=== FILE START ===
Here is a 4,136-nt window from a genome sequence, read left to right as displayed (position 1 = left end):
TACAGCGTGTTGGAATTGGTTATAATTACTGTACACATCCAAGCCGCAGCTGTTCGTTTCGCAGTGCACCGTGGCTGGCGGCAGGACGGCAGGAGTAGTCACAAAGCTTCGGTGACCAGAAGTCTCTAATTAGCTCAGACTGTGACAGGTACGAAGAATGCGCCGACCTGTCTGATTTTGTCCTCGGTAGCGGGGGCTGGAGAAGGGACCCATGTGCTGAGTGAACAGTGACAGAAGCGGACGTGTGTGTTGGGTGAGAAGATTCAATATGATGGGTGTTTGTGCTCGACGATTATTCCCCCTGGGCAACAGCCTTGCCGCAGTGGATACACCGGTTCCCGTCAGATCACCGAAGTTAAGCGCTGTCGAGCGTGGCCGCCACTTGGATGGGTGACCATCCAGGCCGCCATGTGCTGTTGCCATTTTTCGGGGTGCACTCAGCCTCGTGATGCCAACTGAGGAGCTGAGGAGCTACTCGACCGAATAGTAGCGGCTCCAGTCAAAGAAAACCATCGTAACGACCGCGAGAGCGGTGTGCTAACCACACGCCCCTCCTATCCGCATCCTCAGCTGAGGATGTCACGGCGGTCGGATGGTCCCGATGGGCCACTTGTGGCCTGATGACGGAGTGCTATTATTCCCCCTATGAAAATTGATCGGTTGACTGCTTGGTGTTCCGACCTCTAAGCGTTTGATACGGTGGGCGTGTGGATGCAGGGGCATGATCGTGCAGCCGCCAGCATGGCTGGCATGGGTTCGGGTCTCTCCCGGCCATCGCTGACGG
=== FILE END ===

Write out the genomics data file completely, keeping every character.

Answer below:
Here is a 4,136-nt window from a genome sequence, read left to right as displayed (position 1 = left end):
TACAGCGTGTTGGAATTGGTTATAATTACTGTACACATCCAAGCCGCAGCTGTTCGTTTCGCAGTGCACCGTGGCTGGCGGCAGGACGGCAGGAGTAGTCACAAAGCTTCGGTGACCAGAAGTCTCTAATTAGCTCAGACTGTGACAGGTACGAAGAATGCGCCGACCTGTCTGATTTTGTCCTCGGTAGCGGGGGCTGGAGAAGGGACCCATGTGCTGAGTGAACAGTGACAGAAGCGGACGTGTGTGTTGGGTGAGAAGATTCAATATGATGGGTGTTTGTGCTCGACGATTATTCCCCCTGGGCAACAGCCTTGCCGCAGTGGATACACCGGTTCCCGTCAGATCACCGAAGTTAAGCGCTGTCGAGCGTGGCCGCCACTTGGATGGGTGACCATCCAGGCCGCCATGTGCTGTTGCCATTTTTCGGGGTGCACTCAGCCTCGTGATGCCAACTGAGGAGCTGAGGAGCTACTCGACCGAATAGTAGCGGCTCCAGTCAAAGAAAACCATCGTAACGACCGCGAGAGCGGTGTGCTAACCACACGCCCCTCCTATCCGCATCCTCAGCTGAGGATGTCACGGCGGTCGGATGGTCCCGATGGGCCACTTGTGGCCTGATGACGGAGTGCTATTATTCCCCCTATGAAAATTGATCGGTTGACTGCTTGGTGTTCCGACCTCTAAGCGTTTGATACGGTGGGCGTGTGGATGCAGGGGCATGATCGTGCAGCCGCCAGCATGGCTGGCATGGGTTCGGGTCTCTCCCGGCCATCGCTGACGG